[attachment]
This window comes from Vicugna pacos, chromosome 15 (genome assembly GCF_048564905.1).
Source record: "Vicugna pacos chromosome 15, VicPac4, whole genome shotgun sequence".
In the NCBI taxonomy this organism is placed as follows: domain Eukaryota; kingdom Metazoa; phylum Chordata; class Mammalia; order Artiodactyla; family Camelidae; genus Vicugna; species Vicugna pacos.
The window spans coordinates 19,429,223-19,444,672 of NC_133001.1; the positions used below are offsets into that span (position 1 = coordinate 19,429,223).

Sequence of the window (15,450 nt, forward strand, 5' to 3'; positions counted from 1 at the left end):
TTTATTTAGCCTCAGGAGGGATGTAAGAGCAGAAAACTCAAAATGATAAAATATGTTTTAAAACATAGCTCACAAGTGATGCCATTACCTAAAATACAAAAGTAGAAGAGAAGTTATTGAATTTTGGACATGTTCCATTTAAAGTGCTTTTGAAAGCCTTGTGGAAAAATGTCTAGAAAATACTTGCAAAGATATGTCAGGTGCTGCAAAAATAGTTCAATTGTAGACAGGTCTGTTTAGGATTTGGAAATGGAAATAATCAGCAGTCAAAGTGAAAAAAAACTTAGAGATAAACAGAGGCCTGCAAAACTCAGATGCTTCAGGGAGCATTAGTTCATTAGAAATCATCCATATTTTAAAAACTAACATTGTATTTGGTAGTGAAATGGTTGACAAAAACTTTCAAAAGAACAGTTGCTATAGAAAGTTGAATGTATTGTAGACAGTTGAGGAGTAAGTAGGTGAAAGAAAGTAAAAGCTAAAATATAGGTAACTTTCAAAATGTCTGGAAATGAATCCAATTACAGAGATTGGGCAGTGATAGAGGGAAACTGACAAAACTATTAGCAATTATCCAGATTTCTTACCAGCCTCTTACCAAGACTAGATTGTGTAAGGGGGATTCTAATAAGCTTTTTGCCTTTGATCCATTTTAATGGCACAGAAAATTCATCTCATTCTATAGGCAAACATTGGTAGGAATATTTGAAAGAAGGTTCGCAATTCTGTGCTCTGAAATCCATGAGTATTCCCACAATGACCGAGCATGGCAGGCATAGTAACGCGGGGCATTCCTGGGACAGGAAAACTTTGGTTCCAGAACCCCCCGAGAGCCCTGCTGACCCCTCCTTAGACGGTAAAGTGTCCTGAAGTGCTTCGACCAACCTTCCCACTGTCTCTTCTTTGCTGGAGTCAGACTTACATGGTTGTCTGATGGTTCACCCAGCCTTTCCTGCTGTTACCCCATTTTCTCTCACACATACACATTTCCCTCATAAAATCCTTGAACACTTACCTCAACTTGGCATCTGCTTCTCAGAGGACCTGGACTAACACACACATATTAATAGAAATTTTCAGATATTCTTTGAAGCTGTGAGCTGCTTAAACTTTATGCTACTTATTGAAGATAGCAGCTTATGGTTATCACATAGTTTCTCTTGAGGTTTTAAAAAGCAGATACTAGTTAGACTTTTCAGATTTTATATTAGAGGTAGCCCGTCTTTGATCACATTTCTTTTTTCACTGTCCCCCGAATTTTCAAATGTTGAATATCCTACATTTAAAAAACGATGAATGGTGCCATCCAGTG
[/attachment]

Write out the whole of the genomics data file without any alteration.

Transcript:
This window comes from Vicugna pacos, chromosome 15 (genome assembly GCF_048564905.1).
Source record: "Vicugna pacos chromosome 15, VicPac4, whole genome shotgun sequence".
In the NCBI taxonomy this organism is placed as follows: domain Eukaryota; kingdom Metazoa; phylum Chordata; class Mammalia; order Artiodactyla; family Camelidae; genus Vicugna; species Vicugna pacos.
The window spans coordinates 19,429,223-19,444,672 of NC_133001.1; the positions used below are offsets into that span (position 1 = coordinate 19,429,223).

Sequence of the window (15,450 nt, forward strand, 5' to 3'; positions counted from 1 at the left end):
TTTATTTAGCCTCAGGAGGGATGTAAGAGCAGAAAACTCAAAATGATAAAATATGTTTTAAAACATAGCTCACAAGTGATGCCATTACCTAAAATACAAAAGTAGAAGAGAAGTTATTGAATTTTGGACATGTTCCATTTAAAGTGCTTTTGAAAGCCTTGTGGAAAAATGTCTAGAAAATACTTGCAAAGATATGTCAGGTGCTGCAAAAATAGTTCAATTGTAGACAGGTCTGTTTAGGATTTGGAAATGGAAATAATCAGCAGTCAAAGTGAAAAAAAACTTAGAGATAAACAGAGGCCTGCAAAACTCAGATGCTTCAGGGAGCATTAGTTCATTAGAAATCATCCATATTTTAAAAACTAACATTGTATTTGGTAGTGAAATGGTTGACAAAAACTTTCAAAAGAACAGTTGCTATAGAAAGTTGAATGTATTGTAGACAGTTGAGGAGTAAGTAGGTGAAAGAAAGTAAAAGCTAAAATATAGGTAACTTTCAAAATGTCTGGAAATGAATCCAATTACAGAGATTGGGCAGTGATAGAGGGAAACTGACAAAACTATTAGCAATTATCCAGATTTCTTACCAGCCTCTTACCAAGACTAGATTGTGTAAGGGGGATTCTAATAAGCTTTTTGCCTTTGATCCATTTTAATGGCACAGAAAATTCATCTCATTCTATAGGCAAACATTGGTAGGAATATTTGAAAGAAGGTTCGCAATTCTGTGCTCTGAAATCCATGAGTATTCCCACAATGACCGAGCATGGCAGGCATAGTAACGCGGGGCATTCCTGGGACAGGAAAACTTTGGTTCCAGAACCCCCCGAGAGCCCTGCTGACCCCTCCTTAGACGGTAAAGTGTCCTGAAGTGCTTCGACCAACCTTCCCACTGTCTCTTCTTTGCTGGAGTCAGACTTACATGGTTGTCTGATGGTTCACCCAGCCTTTCCTGCTGTTACCCCATTTTCTCTCACACATACACATTTCCCTCATAAAATCCTTGAACACTTACCTCAACTTGGCATCTGCTTCTCAGAGGACCTGGACTAACACACACATATTAATAGAAATTTTCAGATATTCTTTGAAGCTGTGAGCTGCTTAAACTTTATGCTACTTATTGAAGATAGCAGCTTATGGTTATCACATAGTTTCTCTTGAGGTTTTAAAAAGCAGATACTAGTTAGACTTTTCAGATTTTATATTAGAGGTAGCCCGTCTTTGATCACATTTCTTTTTTCACTGTCCCCCGAATTTTCAAATGTTGAATATCCTACATTTAAAAAACGATGAATGGTGCCATCCAGTG